Blisters are small pockets of fluid, which can be pus, blood, serum, or plasma. Usually located in the upper skin, it seems to be made of clear fluid. A blister can appear to be red or black and is supposed to be infected if it is red, hot, and filled with blood or pus. If it doesn’t heal in a week, blisters could get worse and must be immediately looked after to avoid infections.
You could use moleskin for blisters as it’s a natural and inexpensive way to treat it. Moleskin is made up of cotton fabric. It is thin and woven with a purpose to create a soft and short pile on one side.
What is Moleskin?
Moleskin or Moleskin pads for blisters work well as they are durable and protect from puss-oozes and infections caused due to frictions(1), especially on the feet. Moleskins are commonly used to treat and prevent blisters as they stay in the place, better than bandages do, especially in heels where the bandage usually loses its grip on the skin.
They work better as it adds more cushioning and offers better support. They provide more adhesive hold making them highly effective and more comfortable.
How to Use a Moleskin on a Blister?
While using moleskin for blisters, follow the steps mentioned below
- Gently clean the area with an antiseptic and dry the area around the blister.
- Cut the moleskin into pieces, slightly bigger than the blister.
- Next, fold and stick the adhesive sides together. Cut the moleskin into a half-circle, which should roughly be similar to the size of your blister.
- Once unfolded, the center of the moleskin must have a hole equal to the size of a blister.
- Remove the back strip with the adhesive and place this moleskin over the blister. Now, align the hole on the blister.
[ Read: Home Remedies for Blisters ]
- If the blister sticks out above the moleskin you must cut and make another layer that makes the moleskin slightly thicker.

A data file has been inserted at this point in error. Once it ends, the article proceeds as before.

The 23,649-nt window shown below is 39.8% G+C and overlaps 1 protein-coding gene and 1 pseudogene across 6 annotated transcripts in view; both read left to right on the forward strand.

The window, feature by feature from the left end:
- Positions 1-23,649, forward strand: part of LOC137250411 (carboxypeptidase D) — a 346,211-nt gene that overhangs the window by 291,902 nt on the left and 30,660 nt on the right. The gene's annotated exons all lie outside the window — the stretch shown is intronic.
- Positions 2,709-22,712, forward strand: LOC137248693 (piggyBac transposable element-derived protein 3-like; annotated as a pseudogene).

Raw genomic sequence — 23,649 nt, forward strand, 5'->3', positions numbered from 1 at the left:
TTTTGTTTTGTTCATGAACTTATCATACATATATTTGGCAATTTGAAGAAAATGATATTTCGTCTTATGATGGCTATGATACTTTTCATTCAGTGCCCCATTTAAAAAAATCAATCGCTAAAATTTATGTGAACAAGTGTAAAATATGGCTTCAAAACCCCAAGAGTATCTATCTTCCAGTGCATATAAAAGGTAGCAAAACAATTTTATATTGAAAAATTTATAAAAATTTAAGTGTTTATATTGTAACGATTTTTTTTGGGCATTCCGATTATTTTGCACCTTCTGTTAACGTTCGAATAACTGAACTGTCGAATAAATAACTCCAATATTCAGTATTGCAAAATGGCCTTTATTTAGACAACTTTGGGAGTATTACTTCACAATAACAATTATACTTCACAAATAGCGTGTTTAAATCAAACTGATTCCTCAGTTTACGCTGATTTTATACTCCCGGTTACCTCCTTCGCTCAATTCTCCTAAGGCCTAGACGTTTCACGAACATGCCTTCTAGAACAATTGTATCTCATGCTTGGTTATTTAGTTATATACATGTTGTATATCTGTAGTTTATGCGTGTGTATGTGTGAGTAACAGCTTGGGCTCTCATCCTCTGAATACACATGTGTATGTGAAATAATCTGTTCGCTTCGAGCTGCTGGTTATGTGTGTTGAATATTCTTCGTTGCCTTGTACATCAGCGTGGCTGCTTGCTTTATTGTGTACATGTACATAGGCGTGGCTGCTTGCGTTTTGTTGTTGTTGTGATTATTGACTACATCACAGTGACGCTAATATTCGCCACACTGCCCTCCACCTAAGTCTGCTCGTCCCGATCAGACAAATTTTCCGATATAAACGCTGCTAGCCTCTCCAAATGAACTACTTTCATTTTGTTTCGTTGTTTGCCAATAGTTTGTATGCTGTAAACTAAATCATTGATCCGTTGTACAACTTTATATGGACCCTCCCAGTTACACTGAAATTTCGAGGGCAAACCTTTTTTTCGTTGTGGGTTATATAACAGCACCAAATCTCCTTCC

- If the blister is big, use a foam backing with the moleskin.
- You can also put padding around the blister that prevents friction and irritation caused by it. This prevents it from popping as that might put you at risk for infection.
- If you’ve bought a new pair of shoes, place some moleskin for blisters in areas where they tend to occur. It will prevent any friction on the skin and prevent blisters.
- You can also wrap the toes in moleskin to avoid rubbing. Moleskin can also be used as a sole for shoes if there is a narrow heel that digs into the skin.
How Much to Use?
- You can use it every day, depending upon the need and size of the blister.
- For runners or trainers who might wear new shoes or go for a long run, using moleskin for blisters daily will help to avoid a shoe bite and is of great help.
How to Use to Prevent a Blister?
- The most important thing about using moleskin for blister is it must never be directly used on a blister. The adhesive at the back of moleskins is strong and can rip off the blister when remove it.
- An open blister can cause severe infection and lead to problems of vital tissue, amputation, or even death. Thus, always make sure that a roof in moleskin is maintained that protects the blister from popping out. A.
- Always consult a doctor before starting your treatment, and if you have a staph infection, seek doctor’s help immediately.
What Not to Do
- Do not put moleskin directly over a blister, as the adhesive on the back can easily rip off the blister (known as the roof) when you remove the same. The roof of the blister protects it from developing an infection.
Moleskin(2) helps protect existing blisters. It also and prevent new ones from occurring. You can apply it to the inside of your shoes if the shoes tend to rub against your skin in certain places. Ensure you don’t place it directly over a blister, as this can damage the roof of the blister.
[ Read: Essential Oils to Treat Blisters ]
1. Can I use moleskin for blisters to cover at night?
It is best to cover a blister with an ointment and a bandage at night instead of using moleskin for night time. In case the blister pops, the bandage absorbs the fluid, and the lotion helps to reduce infection.
2. Can I pop the blister?
No. It can expose you to the risk of an infection that might require medical intervention.